They are essential to family planning, preventing HIV transmission and gender-based violence, upholding human rights and saving millions of lives
The world needs midwives now more than ever. Every year, approximately 3,50,000 women die while pregnant or giving birth, up to two million newborns die within the first day of life, and there are 2.6 million stillbirths. Thousands more women live with the often debilitating consequences of pregnancy.
An overwhelming majority of maternal and newborn deaths and morbidity occur in countries marked by poverty. The loss of life is driven by gender inequality, inequity and bigotry, resulting in the most human of tragedies: death and injury in the midst of life’s reproduction. Maternal and child health is the casualty of choices: choices about where to invest, what policies to pursue, which facilities to build, what commodities to supply, who to train, what competencies to value, which labour forces to promote. Almost two-thirds of maternal and newborn deaths could be averted, roughly 3.6 million lives saved by 2015, if all women delivered were attended by competent, well-equipped midwives. And yet, more than one third of all births take place without a midwife or other skilled health staff.
Midwives don’t just deliver babies. They enable effective family planning, prevent malaria in pregnancy and mother-to-child transmission of HIV. They are essential if we are to: eradicate obstetric fistula, provide culturally sensitive care, prevent deaths from unsafe abortions, address gender based violence, uphold human rights, and save millions of lives.
It is on the basis of this rich calculus that the United Nations Population Fund (UNFPA) understands there is no better health investment than in the spread, support, deepening and valuing of midwifery. In 2008, we partnered with the International Confederation of Midwives to strengthen midwifery. Five years later, our combined work is operational across 30 countries.
Challenges remain, but in partnership with governments and donors, things are really moving. At the 2011 ICM World Congress in Durban, 30 partners with UNFPA launched the first ever State of the World’s Midwifery Report (SOWMy). The report has driven change at the national level. Over 35 governments have stood up to its challenge with commitments to strengthen their midwifery workforces, under the Secretary General’s “Every Woman Every Child Strategy.” Ethiopia, for example, has pledged to quadruple the number of midwives from 2,050 to 8,635, Bangladesh has pledged to train an additional 3,000 while Rwanda has committed itself to training five times more midwives, increasing the ratio from 1/1000,000 to 1/20,000.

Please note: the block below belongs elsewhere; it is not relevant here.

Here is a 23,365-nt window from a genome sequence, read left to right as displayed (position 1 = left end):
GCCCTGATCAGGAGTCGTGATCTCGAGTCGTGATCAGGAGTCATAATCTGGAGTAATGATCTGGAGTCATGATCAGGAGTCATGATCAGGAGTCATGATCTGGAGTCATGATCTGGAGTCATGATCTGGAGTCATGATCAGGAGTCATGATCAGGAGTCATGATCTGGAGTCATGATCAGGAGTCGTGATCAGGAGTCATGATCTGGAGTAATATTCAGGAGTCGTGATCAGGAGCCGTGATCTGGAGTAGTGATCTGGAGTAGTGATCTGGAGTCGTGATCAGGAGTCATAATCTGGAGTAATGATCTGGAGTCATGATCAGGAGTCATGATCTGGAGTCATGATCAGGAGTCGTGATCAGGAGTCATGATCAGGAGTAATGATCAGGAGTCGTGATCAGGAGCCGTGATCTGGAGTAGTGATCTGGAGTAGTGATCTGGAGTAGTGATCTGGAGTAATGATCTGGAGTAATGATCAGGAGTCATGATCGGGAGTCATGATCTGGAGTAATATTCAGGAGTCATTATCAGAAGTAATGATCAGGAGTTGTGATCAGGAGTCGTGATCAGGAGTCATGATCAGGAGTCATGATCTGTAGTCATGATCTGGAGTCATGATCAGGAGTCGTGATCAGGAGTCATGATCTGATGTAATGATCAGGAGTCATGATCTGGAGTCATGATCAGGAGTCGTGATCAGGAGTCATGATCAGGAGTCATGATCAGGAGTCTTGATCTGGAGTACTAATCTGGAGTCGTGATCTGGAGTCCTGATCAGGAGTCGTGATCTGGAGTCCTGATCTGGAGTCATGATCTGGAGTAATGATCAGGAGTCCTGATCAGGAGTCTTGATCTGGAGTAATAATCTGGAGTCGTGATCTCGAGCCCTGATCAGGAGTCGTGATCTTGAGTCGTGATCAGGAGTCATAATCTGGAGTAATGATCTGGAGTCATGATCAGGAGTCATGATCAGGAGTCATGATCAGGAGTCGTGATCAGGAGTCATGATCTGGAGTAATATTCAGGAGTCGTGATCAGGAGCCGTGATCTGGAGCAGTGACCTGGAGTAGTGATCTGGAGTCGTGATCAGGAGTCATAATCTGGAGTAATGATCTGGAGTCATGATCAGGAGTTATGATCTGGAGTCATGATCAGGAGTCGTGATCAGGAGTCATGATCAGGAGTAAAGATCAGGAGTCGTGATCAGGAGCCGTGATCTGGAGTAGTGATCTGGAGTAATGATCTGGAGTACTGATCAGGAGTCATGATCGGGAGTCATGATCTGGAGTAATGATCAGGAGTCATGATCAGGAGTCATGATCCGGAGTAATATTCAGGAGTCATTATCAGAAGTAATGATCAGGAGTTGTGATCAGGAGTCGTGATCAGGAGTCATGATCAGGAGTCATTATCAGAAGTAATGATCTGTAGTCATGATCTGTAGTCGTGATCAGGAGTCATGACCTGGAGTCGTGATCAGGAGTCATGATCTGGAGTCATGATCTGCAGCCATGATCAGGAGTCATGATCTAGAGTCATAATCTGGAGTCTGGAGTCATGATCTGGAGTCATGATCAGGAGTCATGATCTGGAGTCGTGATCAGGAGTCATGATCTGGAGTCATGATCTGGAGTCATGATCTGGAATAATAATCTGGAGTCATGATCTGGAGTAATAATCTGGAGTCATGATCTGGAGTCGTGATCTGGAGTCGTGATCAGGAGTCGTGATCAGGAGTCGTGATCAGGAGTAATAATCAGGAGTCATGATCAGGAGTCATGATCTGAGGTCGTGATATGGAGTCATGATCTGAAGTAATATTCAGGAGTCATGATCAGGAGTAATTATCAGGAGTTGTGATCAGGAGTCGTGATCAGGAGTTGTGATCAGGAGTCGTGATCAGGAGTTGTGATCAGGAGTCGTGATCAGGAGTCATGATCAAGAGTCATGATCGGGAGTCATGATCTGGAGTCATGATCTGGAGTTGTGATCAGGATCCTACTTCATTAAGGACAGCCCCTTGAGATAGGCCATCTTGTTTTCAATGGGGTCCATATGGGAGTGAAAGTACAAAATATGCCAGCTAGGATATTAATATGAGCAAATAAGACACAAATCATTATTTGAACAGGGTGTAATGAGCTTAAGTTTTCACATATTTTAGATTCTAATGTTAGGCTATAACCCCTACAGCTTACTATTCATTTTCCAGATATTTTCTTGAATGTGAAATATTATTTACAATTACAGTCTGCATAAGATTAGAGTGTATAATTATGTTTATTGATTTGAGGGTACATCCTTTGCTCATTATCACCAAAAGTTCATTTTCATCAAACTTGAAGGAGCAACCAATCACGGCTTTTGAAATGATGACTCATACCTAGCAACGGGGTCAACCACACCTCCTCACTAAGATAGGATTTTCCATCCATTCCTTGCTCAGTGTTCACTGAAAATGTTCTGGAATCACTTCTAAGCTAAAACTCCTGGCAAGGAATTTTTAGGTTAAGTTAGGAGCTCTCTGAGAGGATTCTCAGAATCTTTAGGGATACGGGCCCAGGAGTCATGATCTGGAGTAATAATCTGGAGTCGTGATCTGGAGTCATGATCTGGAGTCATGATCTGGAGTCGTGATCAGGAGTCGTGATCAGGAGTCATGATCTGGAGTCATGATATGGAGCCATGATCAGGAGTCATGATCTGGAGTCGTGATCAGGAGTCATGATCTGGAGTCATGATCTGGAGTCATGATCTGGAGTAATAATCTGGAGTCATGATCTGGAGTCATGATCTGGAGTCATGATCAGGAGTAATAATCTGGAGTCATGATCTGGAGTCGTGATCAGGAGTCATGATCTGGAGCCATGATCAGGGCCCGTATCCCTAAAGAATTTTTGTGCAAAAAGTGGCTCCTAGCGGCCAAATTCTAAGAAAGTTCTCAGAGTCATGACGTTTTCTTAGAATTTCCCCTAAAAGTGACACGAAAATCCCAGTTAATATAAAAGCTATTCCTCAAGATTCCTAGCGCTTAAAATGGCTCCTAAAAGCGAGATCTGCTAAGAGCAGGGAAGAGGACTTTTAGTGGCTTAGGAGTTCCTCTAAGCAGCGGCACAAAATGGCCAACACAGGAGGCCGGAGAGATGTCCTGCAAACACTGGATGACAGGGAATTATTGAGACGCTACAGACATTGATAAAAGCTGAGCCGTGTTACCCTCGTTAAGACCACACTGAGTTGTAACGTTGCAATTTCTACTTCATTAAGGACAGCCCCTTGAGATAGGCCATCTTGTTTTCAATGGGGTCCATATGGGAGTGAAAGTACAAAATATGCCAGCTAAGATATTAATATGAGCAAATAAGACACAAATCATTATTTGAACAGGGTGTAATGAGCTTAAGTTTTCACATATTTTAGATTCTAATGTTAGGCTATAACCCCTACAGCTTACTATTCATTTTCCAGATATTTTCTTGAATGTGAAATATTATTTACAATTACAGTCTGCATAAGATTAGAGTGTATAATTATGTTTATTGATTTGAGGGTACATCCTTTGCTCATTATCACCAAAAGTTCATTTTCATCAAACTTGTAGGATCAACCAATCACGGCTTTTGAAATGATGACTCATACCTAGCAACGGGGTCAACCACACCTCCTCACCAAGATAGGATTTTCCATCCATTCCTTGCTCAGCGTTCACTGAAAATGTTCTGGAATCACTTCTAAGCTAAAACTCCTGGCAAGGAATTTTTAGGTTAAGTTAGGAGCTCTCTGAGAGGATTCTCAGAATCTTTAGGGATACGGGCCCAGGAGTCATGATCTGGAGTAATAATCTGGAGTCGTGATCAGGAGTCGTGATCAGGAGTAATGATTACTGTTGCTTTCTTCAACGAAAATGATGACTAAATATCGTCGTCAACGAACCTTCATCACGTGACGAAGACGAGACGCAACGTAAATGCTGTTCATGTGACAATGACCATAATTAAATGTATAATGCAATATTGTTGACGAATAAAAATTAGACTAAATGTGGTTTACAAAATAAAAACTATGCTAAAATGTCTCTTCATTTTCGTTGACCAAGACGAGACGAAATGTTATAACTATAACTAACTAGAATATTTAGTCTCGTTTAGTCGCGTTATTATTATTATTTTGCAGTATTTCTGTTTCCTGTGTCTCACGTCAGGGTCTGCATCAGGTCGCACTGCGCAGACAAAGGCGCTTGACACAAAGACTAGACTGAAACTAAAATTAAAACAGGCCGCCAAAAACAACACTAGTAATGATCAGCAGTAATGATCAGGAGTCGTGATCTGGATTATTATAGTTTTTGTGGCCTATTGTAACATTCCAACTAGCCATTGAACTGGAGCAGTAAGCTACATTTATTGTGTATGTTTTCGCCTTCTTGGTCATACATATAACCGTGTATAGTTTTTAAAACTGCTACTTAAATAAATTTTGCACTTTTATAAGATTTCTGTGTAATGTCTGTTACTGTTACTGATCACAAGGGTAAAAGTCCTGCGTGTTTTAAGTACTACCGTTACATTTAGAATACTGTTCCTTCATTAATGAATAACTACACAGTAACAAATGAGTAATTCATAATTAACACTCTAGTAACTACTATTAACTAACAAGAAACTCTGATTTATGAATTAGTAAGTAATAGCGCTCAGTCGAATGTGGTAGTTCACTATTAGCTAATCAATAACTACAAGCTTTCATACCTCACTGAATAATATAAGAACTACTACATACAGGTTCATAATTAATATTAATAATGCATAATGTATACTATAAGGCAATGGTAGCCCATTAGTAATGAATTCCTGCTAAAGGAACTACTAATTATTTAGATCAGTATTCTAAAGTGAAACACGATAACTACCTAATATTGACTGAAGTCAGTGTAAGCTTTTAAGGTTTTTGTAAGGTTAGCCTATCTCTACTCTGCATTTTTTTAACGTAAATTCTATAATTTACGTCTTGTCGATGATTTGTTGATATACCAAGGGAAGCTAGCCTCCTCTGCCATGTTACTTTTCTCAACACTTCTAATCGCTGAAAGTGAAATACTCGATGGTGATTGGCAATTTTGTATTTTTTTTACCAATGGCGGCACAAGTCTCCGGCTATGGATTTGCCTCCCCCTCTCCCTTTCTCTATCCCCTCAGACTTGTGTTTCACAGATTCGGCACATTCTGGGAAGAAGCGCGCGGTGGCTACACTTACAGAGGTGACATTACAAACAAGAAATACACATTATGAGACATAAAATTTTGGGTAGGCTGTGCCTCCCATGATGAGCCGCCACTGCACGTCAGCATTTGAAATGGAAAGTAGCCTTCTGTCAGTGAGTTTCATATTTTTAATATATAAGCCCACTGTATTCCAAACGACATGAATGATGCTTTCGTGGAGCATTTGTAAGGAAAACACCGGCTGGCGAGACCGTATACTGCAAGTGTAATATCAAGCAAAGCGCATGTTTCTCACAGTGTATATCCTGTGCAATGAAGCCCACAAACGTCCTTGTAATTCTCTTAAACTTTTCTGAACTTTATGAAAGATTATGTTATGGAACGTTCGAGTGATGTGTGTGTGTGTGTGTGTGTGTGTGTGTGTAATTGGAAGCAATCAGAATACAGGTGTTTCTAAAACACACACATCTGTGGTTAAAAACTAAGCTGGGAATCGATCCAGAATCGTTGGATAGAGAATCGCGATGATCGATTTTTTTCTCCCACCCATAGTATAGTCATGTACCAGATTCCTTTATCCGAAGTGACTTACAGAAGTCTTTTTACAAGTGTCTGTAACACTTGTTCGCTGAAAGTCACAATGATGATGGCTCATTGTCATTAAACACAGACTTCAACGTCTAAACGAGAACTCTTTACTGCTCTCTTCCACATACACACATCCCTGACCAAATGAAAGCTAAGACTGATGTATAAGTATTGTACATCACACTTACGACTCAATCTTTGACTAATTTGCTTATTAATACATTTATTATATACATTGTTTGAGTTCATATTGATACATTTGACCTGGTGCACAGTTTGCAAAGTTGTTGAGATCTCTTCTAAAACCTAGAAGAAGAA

There are growing examples of innovation — deployment of interventions, technologies and partnerships — driving new solutions. UNFPA, for example, is proud of its partnership with the Intel Corporation, Jhpiego and World Health Organization that is enabling the development and delivery of multimedia, interactive, e-training modules usable anywhere-anytime, with or without internet connectivity by midwives and front line health workers.
But challenges remain.
The demands for financial and human resources to enable trained tutors, well-equipped schools, suitable policies and strong midwifery associations are far from fully met. Most importantly, we must continue to advocate for policies that enable governments to deploy skilled midwives where they are needed most.
And ultimately we must be held accountable. In 2012, midwifery workforce assessments were conducted in eight high burden countries which bear the majority of maternal and newborn deaths: Afghanistan, Bangladesh, DRC, Ethiopia, Mozambique, Tanzania, India, and Nigeria. This year will see these results released and through them, the real test of our compound progress duly marked.
Midwives are irreplaceable for success in this struggle. And the struggle is to meet a deeply human and profoundly rights-based obligation to stand in life-altering solidarity with women and young people as they manage and enjoy their sexual and reproductive health and rights.
(Kate Gilmore is UNFPA Deputy Executive Director. This has been excerpted from her speech at the ongoing Women Deliver Conference in Kuala Lumpur.)